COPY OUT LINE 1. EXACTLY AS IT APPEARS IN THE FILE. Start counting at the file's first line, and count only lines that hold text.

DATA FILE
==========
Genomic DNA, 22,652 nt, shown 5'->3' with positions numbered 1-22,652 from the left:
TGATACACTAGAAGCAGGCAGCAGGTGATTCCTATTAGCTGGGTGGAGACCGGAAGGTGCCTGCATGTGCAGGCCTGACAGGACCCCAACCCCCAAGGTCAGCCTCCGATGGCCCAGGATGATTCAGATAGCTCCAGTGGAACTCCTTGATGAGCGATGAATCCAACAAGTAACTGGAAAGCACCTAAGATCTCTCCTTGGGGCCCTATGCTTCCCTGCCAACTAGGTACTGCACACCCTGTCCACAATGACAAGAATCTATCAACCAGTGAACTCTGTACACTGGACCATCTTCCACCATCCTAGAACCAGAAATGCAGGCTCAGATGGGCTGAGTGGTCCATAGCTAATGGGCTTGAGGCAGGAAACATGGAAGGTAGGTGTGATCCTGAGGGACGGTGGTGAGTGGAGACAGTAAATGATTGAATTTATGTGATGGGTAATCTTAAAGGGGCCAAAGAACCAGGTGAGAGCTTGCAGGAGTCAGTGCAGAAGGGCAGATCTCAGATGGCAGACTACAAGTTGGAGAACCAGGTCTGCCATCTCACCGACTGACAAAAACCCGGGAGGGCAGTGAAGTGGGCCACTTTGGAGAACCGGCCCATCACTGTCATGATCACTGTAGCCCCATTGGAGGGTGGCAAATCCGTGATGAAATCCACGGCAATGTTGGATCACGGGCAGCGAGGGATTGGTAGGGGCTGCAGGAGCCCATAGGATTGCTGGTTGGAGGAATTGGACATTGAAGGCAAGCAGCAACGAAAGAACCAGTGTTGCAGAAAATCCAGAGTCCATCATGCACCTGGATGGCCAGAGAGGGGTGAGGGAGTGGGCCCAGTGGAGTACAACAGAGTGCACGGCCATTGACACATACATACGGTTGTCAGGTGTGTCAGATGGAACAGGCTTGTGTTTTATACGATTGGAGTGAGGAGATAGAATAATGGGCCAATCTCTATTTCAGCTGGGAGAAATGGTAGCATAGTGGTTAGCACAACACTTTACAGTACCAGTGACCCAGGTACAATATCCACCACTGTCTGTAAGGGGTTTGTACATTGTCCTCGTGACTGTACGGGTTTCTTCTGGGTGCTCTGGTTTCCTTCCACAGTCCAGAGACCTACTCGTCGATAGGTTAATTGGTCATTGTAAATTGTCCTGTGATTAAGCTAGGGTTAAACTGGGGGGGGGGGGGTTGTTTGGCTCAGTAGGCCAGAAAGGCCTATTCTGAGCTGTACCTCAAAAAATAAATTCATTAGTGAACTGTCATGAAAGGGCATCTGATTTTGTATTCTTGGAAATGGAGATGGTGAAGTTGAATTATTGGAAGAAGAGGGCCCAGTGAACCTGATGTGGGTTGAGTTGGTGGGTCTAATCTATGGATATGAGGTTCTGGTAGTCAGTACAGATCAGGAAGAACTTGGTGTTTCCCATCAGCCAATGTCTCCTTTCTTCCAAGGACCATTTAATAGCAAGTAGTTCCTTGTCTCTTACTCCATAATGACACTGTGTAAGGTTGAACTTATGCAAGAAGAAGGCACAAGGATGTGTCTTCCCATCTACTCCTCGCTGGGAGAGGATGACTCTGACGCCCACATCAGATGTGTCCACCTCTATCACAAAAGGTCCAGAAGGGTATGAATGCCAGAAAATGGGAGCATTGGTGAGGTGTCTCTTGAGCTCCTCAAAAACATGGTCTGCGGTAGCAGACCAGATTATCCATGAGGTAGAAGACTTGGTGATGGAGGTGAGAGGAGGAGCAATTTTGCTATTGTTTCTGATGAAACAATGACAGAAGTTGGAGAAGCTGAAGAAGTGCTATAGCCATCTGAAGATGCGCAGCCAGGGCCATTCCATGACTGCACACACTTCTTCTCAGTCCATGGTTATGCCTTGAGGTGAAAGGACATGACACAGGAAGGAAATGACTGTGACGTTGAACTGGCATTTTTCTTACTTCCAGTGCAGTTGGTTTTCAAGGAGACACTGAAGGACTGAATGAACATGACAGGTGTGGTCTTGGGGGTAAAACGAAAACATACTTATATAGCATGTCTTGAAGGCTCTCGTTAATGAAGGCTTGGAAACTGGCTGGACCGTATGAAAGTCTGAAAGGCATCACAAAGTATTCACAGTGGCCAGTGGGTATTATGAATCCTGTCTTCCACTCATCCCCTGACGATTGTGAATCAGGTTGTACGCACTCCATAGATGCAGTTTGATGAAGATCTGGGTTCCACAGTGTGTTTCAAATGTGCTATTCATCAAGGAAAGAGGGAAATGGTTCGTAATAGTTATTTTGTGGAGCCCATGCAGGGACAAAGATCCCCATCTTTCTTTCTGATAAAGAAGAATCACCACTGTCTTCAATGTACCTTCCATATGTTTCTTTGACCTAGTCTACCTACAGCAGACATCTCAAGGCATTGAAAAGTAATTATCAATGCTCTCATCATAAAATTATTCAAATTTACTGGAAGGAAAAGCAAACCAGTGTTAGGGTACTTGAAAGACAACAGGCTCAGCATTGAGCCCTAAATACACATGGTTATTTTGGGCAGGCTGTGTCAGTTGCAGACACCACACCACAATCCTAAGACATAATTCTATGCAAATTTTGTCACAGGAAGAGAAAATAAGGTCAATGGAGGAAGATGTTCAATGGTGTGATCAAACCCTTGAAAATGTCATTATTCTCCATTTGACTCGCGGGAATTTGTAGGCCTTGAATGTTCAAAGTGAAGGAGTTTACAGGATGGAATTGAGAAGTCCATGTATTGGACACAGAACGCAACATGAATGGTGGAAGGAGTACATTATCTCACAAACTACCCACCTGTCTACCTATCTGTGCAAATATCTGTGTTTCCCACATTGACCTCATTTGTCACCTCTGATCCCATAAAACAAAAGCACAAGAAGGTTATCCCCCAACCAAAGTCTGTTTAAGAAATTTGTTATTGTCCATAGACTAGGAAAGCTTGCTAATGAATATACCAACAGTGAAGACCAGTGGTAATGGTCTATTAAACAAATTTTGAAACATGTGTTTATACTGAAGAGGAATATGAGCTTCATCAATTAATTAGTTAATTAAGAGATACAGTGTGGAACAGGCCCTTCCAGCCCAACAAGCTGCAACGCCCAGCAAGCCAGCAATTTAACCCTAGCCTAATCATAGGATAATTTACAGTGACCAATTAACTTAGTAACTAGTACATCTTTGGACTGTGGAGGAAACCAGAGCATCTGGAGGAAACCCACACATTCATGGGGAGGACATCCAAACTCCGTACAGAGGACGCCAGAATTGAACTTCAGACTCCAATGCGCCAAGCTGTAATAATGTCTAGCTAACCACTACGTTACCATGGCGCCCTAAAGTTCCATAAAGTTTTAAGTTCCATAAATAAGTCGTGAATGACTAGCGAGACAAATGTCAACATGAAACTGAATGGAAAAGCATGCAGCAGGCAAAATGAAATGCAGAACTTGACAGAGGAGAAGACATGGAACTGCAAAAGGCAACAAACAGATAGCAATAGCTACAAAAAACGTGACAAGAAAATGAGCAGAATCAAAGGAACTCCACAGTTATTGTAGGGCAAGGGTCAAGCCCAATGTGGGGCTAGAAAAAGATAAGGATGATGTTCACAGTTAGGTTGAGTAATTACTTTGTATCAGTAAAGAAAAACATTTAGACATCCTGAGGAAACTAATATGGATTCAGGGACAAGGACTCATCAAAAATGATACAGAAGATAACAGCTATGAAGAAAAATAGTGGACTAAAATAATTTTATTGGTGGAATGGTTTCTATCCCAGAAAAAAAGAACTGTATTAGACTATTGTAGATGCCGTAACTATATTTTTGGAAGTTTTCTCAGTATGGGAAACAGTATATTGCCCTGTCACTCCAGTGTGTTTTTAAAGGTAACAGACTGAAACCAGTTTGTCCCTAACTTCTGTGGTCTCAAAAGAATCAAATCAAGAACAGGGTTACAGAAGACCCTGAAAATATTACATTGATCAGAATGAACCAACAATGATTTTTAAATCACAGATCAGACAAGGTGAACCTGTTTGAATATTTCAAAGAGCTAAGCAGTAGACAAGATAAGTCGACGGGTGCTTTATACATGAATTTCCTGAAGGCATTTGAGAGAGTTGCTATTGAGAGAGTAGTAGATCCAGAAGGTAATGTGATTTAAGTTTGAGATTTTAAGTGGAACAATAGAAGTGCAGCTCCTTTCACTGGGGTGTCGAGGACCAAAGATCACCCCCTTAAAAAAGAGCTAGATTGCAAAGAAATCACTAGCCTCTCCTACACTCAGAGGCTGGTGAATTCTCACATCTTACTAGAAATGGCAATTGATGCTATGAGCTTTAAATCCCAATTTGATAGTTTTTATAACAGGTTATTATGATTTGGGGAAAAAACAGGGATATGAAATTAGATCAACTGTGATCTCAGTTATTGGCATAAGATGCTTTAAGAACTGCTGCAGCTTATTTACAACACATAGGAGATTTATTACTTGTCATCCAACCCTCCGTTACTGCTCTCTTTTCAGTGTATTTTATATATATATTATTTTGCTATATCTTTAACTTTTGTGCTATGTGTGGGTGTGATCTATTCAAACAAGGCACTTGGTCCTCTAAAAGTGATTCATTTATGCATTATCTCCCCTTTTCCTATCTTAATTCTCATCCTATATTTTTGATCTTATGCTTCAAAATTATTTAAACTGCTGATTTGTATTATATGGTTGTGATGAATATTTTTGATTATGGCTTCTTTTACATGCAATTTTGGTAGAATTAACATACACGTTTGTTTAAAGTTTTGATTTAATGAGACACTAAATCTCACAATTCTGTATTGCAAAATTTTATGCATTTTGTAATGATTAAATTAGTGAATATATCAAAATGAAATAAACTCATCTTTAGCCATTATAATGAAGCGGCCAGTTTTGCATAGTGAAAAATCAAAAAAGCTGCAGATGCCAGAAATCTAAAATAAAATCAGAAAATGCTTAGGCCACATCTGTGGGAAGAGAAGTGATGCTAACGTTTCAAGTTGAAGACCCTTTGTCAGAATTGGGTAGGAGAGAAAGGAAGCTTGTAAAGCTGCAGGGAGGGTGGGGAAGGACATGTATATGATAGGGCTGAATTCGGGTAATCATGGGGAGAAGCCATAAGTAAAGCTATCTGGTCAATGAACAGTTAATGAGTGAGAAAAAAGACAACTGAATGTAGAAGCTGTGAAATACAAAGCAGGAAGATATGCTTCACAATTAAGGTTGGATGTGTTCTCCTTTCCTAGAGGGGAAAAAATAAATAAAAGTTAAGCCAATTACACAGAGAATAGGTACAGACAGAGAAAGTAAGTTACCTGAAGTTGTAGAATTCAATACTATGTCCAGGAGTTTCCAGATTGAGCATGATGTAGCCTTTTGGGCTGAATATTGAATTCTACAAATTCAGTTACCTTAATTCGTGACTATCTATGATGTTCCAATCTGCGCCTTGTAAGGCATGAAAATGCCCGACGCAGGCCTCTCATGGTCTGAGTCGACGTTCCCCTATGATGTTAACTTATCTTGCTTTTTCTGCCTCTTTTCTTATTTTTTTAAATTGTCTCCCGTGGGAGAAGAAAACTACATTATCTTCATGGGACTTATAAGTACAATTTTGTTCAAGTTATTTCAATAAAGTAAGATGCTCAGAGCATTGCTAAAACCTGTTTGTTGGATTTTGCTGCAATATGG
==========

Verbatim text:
Genomic DNA, 22,652 nt, shown 5'->3' with positions numbered 1-22,652 from the left: